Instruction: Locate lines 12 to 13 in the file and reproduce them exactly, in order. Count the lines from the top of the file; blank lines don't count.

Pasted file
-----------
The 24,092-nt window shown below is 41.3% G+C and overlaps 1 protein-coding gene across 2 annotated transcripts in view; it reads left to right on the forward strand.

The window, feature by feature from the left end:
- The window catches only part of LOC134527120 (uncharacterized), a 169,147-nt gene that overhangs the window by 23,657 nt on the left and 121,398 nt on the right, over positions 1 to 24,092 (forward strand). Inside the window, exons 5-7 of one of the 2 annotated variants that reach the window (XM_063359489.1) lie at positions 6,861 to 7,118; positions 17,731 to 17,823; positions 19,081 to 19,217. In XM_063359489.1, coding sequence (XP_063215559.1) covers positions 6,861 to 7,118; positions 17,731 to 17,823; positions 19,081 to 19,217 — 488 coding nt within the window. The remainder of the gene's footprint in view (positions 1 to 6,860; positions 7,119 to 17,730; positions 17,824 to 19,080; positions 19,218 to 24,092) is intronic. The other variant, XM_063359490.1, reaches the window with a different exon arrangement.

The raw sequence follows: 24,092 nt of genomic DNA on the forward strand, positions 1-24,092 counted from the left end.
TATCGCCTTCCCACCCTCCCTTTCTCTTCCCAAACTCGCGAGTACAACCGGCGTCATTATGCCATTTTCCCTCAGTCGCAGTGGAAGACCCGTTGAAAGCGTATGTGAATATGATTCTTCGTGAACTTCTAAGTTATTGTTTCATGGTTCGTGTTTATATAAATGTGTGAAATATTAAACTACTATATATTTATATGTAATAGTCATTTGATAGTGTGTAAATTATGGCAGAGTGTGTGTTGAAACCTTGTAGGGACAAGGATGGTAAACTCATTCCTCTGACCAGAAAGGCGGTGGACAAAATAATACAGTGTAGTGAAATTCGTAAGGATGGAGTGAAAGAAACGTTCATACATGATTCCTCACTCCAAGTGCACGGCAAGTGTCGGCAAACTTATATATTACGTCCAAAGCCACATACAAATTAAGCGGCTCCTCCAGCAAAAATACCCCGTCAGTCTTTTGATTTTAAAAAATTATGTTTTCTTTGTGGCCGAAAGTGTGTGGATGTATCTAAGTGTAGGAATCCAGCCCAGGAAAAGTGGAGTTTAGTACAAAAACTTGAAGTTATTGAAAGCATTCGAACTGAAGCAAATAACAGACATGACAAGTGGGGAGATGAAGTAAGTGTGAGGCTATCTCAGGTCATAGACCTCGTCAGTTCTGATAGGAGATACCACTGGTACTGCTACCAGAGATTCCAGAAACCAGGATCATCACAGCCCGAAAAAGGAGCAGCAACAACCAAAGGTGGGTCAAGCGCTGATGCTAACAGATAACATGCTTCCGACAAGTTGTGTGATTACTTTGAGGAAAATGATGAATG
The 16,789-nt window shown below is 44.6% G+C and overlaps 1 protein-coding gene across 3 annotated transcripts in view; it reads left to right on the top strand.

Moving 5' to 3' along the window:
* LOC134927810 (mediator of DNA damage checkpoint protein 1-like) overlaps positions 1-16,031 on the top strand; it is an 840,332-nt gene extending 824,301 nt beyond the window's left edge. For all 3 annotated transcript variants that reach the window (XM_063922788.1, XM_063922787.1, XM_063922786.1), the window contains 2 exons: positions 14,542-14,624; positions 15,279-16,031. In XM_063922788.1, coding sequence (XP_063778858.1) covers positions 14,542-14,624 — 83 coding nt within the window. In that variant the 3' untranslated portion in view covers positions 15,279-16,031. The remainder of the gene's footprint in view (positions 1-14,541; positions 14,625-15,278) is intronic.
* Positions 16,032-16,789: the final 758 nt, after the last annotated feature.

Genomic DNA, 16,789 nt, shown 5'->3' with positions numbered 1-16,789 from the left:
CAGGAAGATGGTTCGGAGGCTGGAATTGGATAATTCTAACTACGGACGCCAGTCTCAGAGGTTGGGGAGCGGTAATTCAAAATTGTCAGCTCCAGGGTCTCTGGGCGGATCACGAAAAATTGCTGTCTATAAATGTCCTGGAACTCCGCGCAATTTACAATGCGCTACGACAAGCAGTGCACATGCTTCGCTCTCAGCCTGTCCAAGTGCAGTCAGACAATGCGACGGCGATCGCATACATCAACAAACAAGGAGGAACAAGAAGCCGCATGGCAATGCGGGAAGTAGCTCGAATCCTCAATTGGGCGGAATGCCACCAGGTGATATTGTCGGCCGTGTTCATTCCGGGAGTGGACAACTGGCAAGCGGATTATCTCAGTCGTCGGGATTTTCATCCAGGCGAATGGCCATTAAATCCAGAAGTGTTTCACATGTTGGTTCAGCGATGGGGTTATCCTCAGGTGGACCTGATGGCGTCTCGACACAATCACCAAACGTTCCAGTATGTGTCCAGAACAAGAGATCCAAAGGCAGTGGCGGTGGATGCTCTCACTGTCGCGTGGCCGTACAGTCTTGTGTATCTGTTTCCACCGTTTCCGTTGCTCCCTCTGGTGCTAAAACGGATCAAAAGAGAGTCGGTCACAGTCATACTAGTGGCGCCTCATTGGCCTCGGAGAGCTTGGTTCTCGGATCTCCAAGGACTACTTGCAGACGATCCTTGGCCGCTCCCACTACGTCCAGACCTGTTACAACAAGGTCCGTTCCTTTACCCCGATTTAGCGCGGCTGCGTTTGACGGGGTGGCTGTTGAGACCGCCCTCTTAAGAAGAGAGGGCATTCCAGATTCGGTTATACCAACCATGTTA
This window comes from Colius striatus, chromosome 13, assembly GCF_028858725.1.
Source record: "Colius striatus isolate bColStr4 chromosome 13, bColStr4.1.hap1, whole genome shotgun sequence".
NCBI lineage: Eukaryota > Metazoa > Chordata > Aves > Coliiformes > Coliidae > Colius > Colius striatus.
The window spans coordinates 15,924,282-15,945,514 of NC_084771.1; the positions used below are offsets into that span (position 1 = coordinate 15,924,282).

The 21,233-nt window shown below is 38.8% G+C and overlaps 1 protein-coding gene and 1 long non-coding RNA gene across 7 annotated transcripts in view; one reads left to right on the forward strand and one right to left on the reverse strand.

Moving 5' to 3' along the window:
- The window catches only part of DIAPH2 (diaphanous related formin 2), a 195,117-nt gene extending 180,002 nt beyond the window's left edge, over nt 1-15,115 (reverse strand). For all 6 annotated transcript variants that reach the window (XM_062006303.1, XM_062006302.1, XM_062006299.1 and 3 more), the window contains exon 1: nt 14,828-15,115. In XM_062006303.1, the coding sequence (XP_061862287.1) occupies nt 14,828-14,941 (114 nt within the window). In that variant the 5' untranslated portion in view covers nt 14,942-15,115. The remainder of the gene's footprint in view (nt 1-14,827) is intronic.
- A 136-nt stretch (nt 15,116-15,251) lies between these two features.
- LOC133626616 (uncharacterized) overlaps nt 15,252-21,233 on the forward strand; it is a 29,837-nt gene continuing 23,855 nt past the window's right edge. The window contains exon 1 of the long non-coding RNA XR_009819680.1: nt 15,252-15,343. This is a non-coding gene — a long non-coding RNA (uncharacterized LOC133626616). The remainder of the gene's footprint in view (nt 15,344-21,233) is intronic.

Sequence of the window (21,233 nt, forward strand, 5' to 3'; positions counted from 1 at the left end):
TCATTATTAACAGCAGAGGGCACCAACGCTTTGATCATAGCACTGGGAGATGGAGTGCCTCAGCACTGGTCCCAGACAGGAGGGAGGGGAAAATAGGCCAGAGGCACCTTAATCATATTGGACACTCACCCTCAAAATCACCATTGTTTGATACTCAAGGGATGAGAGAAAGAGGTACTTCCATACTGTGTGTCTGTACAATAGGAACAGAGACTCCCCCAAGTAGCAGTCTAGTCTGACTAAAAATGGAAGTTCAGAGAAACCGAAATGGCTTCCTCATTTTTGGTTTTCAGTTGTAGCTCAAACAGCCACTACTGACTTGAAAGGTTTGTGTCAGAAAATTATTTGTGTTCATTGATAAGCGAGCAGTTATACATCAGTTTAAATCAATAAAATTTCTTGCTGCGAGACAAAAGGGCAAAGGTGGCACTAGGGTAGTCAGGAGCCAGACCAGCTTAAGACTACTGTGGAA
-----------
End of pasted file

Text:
This window comes from Colius striatus, chromosome 13, assembly GCF_028858725.1.
Source record: "Colius striatus isolate bColStr4 chromosome 13, bColStr4.1.hap1, whole genome shotgun sequence".